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Tag Archives: birds

Maybe November is the longest month. November 2020 for sure. Now I know why I have traveled in November the last two years. October is a lovely month in the Methow. I’ll have to rethink my travel plans for next year.

The weather brought early snow which seemed wonderful at first and for sure, groomed ski trails are in terrific shape for so early in the season. Walking, that’s another thing. The trails are icy and uneven and the rest of the snow is crusty and dangerous for the dogs. Some days we get sun which is glorious and watching it unfold across the hillsides is a sight to be seen. But many days are gray. Gray. Like today.

The birds don’t seem to mind too much, except for when it snows. We keep the feeders filled and I think they appreciate it. One morning, there was a leucistic House Finch. Leucism is a partial loss of pigmentation, which can make an animal have white or patchily colored skin, hair, or feathers.

These bright red birds are delight to see anytime but in the snow their vibrant color really pops! Crossbills are a member of the finch family – like American Goldfinches, House Finches, Pine Siskins and Pine Grosbeaks. They use their crossed beaks to break into pine cones and get the nutritious seeds. They will also come to feeders for sunflower seeds. I have read that if they have sufficient food, they can breed anytime of the year. Before the fire we observed them here year-round. Now they are just an occasional visitor to our feeders. They must miss our pine trees as much as we do.

We just returned from a winter trip to Yellowstone National Park. For some people, that might seem counter intuitive but for me, it’s been a long time coming – a real bucket list trip. Now that I’ve gone once, I can’t wait to visit there in the winter again.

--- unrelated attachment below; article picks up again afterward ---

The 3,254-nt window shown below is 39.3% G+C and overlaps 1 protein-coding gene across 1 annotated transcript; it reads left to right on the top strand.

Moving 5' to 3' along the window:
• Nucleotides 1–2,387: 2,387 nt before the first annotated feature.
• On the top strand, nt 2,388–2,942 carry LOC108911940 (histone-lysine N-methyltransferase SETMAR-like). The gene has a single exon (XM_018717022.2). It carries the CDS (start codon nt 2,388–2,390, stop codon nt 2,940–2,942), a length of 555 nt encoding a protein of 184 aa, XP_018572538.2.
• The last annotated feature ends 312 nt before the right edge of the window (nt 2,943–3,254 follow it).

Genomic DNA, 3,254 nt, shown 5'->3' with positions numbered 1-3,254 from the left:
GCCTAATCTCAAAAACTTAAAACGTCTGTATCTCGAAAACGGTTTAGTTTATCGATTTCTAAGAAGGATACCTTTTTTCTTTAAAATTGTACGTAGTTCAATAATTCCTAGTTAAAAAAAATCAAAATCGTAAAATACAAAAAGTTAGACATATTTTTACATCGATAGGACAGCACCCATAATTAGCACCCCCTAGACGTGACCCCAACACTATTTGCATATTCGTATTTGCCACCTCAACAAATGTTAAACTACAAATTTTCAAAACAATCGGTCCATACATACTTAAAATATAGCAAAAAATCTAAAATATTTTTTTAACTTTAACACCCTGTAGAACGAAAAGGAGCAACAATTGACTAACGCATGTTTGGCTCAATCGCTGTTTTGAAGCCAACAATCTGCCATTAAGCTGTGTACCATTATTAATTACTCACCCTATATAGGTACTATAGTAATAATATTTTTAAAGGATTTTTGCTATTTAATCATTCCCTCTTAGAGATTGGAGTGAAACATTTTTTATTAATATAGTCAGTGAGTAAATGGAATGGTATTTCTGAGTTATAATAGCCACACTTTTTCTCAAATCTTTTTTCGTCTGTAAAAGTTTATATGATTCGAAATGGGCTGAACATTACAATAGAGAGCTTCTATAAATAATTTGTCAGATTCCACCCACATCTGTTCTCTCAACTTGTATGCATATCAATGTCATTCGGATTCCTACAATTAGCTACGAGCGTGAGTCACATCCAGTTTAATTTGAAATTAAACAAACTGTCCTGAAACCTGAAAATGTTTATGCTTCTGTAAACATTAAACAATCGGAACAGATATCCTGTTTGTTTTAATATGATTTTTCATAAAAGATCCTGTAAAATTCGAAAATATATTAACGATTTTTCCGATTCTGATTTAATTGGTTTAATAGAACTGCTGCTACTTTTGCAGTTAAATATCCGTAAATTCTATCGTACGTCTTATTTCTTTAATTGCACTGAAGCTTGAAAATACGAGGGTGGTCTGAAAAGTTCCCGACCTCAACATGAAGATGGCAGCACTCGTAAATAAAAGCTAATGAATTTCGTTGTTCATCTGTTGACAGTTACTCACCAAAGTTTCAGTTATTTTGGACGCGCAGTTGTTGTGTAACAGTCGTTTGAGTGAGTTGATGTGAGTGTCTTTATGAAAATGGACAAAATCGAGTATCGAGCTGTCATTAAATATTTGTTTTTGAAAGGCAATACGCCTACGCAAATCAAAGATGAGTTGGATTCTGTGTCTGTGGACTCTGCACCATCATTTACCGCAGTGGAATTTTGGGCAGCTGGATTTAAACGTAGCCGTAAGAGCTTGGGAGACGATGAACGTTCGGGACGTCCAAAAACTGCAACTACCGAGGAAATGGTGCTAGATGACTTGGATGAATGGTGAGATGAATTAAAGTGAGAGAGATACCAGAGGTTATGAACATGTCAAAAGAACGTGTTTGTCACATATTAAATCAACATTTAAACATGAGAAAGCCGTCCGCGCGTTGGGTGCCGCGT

While we saw lots of charismatic megafauna and I had opportunities to photograph many of them, my favorite photos from the trip are these of the Common Ravens in the Tower Junction area. This pair seemed to dominate the parking lot where there was a dumpster, recycling bins and toilets. I have no doubt that they are true scavengers living off what we humans leave behind. I think they also were very used to people and have probably been fed many times. When another pair of ravens flew overhead, these two hopped up and down on a snowbank making threatening calls. I think they were saying “Get out of here, this is our place.” They are beautiful and smart birds.

This female Western Bluebird stopped by here recently. She probably raised a batch or two of youngsters in one of our nest boxes this summer.

Lots of birds have successfully nested on our hillside this year – American Robins, Say’s Phoebes, Western and Mountain Bluebirds, House Wrens, Tree and Violet-green Swallows, Bullock’s Orioles and more. The biggest highlight has been our Nice Nests kestrel box hosting its first successful nest of American Kestrels. Four birds were raised and got out of the box and were standing around on branches up until a few days ago. That is the branchling stage. Now they are out doing flying and hunting lessons. I hope they stay here and work on our rodent population. And I hope they return next year. We have another kestrel box that hasn’t been used yet!

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